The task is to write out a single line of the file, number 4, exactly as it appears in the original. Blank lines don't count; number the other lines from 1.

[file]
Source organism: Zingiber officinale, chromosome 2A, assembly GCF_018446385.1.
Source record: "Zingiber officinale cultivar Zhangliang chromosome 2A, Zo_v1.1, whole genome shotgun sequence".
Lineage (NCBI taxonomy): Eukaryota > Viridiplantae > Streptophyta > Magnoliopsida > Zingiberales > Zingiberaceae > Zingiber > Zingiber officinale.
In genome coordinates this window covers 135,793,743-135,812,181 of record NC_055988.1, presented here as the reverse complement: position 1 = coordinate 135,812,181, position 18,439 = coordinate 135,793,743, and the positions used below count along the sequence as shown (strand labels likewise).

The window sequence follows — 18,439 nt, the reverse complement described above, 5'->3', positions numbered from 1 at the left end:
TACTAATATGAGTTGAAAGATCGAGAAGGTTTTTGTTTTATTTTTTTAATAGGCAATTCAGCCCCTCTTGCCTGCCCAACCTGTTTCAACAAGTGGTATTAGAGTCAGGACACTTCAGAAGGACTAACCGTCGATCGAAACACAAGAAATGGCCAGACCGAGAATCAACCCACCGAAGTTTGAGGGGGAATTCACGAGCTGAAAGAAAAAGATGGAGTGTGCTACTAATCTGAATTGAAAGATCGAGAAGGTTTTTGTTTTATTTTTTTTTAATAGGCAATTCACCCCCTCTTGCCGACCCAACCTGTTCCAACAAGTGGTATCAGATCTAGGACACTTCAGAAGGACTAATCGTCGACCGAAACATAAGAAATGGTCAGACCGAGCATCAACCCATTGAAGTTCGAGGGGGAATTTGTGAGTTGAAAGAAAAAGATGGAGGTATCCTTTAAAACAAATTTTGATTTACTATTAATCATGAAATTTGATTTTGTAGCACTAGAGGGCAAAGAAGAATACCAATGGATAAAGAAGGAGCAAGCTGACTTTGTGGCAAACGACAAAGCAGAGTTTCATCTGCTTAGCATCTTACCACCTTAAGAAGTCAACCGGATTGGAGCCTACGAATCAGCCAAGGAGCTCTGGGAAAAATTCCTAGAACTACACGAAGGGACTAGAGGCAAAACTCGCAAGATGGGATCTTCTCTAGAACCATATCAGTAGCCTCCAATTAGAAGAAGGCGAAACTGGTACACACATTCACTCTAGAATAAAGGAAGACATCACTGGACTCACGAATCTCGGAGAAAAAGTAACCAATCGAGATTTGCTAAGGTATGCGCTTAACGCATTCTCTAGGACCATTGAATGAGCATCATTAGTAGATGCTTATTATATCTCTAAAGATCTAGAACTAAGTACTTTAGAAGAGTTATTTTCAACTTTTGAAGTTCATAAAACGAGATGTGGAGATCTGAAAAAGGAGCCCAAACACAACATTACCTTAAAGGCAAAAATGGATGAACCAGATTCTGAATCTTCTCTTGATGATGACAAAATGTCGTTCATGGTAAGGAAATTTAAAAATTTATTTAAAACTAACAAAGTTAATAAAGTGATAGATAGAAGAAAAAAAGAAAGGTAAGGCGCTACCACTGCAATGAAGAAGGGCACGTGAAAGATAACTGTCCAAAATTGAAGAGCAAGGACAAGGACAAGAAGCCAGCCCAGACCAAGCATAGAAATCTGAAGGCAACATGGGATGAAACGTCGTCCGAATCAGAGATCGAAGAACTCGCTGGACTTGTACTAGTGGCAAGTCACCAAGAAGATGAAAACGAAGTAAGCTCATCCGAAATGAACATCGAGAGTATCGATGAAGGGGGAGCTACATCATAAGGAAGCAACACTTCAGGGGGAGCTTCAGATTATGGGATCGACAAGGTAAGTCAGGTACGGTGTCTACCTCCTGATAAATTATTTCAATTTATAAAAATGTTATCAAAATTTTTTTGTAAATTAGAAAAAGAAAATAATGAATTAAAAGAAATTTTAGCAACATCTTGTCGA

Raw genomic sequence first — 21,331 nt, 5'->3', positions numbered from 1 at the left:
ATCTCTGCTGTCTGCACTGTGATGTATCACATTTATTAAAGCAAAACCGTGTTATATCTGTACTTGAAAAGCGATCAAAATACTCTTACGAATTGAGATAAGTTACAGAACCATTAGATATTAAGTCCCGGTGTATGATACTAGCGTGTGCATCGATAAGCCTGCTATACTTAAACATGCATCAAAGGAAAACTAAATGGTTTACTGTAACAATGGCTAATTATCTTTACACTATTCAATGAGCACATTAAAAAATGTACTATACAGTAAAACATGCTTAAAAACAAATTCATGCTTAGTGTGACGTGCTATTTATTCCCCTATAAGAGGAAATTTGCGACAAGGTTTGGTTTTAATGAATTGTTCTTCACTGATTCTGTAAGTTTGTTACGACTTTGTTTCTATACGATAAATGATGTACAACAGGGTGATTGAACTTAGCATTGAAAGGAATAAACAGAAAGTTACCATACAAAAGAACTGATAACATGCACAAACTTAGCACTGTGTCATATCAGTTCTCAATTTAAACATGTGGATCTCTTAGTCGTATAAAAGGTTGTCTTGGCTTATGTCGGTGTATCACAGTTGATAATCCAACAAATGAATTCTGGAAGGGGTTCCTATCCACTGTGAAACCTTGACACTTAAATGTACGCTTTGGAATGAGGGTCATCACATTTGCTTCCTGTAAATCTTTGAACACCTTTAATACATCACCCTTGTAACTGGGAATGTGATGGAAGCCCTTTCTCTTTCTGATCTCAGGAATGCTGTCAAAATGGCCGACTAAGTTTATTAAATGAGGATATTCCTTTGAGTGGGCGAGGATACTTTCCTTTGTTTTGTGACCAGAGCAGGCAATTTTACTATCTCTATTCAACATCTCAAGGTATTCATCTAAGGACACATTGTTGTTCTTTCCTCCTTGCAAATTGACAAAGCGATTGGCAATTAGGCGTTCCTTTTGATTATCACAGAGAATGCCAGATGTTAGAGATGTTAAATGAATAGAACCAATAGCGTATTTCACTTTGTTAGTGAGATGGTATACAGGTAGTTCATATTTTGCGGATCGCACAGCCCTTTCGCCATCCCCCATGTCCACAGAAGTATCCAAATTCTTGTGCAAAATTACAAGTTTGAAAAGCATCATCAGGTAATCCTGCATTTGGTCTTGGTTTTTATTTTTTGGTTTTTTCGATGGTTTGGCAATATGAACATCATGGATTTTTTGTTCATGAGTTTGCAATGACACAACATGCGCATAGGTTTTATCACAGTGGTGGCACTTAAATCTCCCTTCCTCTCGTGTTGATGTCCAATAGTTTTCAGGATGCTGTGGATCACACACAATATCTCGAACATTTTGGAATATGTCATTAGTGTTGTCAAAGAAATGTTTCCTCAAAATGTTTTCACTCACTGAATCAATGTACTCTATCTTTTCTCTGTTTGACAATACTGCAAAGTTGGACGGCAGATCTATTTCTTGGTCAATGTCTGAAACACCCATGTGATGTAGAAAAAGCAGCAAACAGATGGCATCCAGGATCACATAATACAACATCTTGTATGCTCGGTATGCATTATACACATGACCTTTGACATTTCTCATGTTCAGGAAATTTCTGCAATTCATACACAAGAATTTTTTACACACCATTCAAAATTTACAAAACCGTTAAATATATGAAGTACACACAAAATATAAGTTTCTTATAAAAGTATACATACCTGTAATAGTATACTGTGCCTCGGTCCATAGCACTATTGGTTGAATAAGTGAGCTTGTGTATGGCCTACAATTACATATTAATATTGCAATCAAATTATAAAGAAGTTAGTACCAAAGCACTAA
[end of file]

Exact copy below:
In genome coordinates this window covers 135,793,743-135,812,181 of record NC_055988.1, presented here as the reverse complement: position 1 = coordinate 135,812,181, position 18,439 = coordinate 135,793,743, and the positions used below count along the sequence as shown (strand labels likewise).